“They had a hard time finding me,” she said. “Then, they couldn’t get back there. They had to borrow a side-by-side from the neighbor. Once they got back there, they said, ‘There’s nothing we could do.’”
Shawn Kacerski remembers being confused by the reaction. Isn’t it a big deal when a well head is hissing and blowing gas out of the ground? she thought.
“Here we are, thinking someone will fix this problem,” she said.
The ODNR sent the county inspector out to inspect the well. A report found “there was a casing clamp at the base of the tubing and it was leaking gas.” A notice of violation was issued April 26, 2022, because the well was “insufficiently equipped to prevent escape of oil and gas” and a fix was required within five days.
A follow-up inspection, on April 29, 2022, resulted in another violation notice, this time for “defective casing.”
As the couple bought and leased more land to farm, Shawn Kacerski wanted to become more involved in her new community. She joined the Hartford Optimists, a volunteer community service organization. She joined the Burghill Vernon Volunteer Fire Department. She also wanted to know how things worked. Where were her tax dollars going? Who was in charge?
So, as she stood there during public comment in front of the zoning board, in June 2022, she couldn’t help but ask about the well. Maybe these people knew how to help her, since dealing with ODNR was slow going.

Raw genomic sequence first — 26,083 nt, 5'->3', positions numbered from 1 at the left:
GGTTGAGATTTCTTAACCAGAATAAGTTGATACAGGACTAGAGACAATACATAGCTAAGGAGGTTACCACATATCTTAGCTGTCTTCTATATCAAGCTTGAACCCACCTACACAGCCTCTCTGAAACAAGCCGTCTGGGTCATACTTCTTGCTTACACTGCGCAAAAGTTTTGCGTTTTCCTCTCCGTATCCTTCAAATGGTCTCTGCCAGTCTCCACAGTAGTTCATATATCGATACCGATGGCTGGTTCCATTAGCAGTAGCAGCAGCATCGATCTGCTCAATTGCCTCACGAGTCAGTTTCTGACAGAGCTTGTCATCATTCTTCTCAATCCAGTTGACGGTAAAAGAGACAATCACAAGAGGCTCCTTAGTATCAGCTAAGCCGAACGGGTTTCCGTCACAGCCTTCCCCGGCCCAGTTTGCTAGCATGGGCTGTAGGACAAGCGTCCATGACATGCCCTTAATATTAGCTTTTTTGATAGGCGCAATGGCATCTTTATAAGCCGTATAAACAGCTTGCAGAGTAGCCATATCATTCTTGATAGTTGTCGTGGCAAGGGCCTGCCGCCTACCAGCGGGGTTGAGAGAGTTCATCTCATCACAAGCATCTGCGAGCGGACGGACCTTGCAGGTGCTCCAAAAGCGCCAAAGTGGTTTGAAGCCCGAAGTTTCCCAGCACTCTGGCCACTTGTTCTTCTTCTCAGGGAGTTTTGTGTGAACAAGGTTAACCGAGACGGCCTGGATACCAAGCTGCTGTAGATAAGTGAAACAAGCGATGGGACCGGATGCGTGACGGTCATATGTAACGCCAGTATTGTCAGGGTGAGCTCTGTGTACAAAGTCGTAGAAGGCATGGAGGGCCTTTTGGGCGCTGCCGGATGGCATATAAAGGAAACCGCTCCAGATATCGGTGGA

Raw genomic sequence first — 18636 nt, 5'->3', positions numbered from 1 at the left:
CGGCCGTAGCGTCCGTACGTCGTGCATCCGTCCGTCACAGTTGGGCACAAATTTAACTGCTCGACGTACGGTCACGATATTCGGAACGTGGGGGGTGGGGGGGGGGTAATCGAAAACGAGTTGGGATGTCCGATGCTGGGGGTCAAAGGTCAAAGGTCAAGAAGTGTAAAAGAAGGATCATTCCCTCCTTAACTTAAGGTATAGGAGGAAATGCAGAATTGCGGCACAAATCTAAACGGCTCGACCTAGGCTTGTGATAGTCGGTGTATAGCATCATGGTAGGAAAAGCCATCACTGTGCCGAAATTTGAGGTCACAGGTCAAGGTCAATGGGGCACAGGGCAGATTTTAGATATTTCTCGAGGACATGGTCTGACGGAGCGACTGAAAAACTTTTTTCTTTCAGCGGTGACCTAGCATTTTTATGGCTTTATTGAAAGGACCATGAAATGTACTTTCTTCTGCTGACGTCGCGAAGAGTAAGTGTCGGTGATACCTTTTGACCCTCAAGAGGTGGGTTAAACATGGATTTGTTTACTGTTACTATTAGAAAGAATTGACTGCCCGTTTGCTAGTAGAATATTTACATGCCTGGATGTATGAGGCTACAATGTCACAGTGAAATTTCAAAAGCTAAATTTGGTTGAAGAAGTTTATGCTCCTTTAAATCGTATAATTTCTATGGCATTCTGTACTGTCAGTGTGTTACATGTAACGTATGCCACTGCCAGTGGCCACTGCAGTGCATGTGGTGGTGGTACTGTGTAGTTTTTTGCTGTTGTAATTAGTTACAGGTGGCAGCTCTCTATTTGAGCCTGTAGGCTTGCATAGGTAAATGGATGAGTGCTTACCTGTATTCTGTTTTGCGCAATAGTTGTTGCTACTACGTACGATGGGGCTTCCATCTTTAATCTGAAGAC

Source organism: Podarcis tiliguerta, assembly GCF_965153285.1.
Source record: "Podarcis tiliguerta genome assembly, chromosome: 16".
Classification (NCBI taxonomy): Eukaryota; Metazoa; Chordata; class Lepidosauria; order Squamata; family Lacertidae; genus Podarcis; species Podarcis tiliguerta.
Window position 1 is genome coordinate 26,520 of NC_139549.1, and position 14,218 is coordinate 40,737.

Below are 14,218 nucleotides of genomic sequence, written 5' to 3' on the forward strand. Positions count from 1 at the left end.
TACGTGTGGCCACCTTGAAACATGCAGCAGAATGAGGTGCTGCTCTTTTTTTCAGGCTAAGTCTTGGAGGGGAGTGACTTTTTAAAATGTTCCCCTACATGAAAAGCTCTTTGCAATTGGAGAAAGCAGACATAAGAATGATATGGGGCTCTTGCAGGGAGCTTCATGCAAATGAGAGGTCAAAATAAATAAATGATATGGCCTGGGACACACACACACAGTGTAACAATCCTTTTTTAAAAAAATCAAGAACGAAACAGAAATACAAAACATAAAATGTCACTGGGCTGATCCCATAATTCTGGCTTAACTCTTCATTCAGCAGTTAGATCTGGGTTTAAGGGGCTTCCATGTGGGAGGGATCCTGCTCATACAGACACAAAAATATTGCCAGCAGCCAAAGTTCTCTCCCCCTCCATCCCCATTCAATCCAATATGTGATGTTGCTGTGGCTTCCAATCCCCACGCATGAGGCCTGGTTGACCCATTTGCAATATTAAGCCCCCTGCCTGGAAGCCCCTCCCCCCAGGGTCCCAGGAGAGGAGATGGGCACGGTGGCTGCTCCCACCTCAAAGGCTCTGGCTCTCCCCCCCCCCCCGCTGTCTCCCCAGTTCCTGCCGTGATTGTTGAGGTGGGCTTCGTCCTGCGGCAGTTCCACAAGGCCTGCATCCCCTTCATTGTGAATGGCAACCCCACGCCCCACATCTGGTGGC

“It’s like everybody knows about these, but that’s just how it is to live in the country,” Kacerski said. “I was told there are wells much worse than yours.”
Clinton wells are Ohio’s bread and butter when it comes to oil and gas production. More than 270,000 oil and gas wells have been drilled in Ohio since 1860, when the first commercial oil well was drilled, in Washington County. Of those, more than 80,000 are drilled into the Clinton sandstone. About half of those wells are still considered to be active today.
The first Clinton well was drilled in 1887, in Lancaster, Fairfield County. It was initially known as an excellent formation for gas production.
Clinton fields were developed around central Ohio, where the formation was closer to the surface. The subsurface rock formations underneath Ohio tilt slightly, getting deeper the further east you travel. That was what they could access with the technology of the day, a cable rig, or “spudder,” which cut into the ground using percussion.
The Clinton sandstone is known as a “tight formation,” meaning the rock is not permeable. It doesn’t allow the oil and gas to flow freely to the surface. These early wells were often “shot” with nitroglycerin as a way to increase production. It was dangerous but effective.